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4.7 out of 5 stars
Blame My Brain
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29 of 29 people found the following review helpful
on 19 April 2007
This is an excellent book. The author explains a highly complex subject so clearly - and so many of the observations struck me as making complete sense. I tried out the visual exercises on my teenagers and we all agreed we understood each other better as a result. Overall: just fascinating!
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27 of 28 people found the following review helpful
on 18 September 2006
i actually won this book while meeting the author, Nicola Morgan. it is perfect for teenagers, parents and teachers as it explains behavourial issues, development and the overall mind of teens. morgan also contributes her theories along with scientifc evidence. a definate must read!
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6 of 6 people found the following review helpful
on 17 July 2013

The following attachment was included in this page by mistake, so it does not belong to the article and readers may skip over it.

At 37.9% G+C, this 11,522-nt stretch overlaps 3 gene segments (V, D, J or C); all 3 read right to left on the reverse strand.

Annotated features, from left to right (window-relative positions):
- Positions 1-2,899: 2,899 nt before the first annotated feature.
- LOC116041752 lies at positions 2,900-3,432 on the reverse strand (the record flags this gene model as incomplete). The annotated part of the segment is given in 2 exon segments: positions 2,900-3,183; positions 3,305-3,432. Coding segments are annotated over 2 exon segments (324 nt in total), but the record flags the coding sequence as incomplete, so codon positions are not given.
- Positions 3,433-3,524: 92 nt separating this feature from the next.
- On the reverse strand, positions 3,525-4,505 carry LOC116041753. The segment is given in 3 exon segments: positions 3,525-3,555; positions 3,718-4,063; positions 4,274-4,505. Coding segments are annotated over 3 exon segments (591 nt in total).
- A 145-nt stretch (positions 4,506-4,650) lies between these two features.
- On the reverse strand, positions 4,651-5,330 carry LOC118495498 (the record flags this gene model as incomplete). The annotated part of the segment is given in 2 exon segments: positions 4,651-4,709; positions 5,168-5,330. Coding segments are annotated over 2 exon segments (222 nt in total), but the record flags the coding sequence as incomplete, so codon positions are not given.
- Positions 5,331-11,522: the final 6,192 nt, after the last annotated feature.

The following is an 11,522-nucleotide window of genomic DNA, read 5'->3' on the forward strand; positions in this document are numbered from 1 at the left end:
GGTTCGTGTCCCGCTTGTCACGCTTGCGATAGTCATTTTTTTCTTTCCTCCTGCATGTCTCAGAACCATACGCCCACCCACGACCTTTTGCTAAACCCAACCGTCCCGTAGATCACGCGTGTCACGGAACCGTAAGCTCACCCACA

I was really keen to read this book as soon as I read the blurb. My long term plan post finishing my degree is to work in a library where I get to work with teenagers, I thought this would be a really useful addition to my personal library.

The first thing I must say about this book is how very accessible it is. It is aimed at teenagers and the adults around them, the book is written in a way that both groups will find interesting and helpful but never feel talked down to or overloaded with information. Relevant scientific research is included wherever it is relevant, this again is discussed in a great manner, there’s no need to have a scientific background to be able to understand it.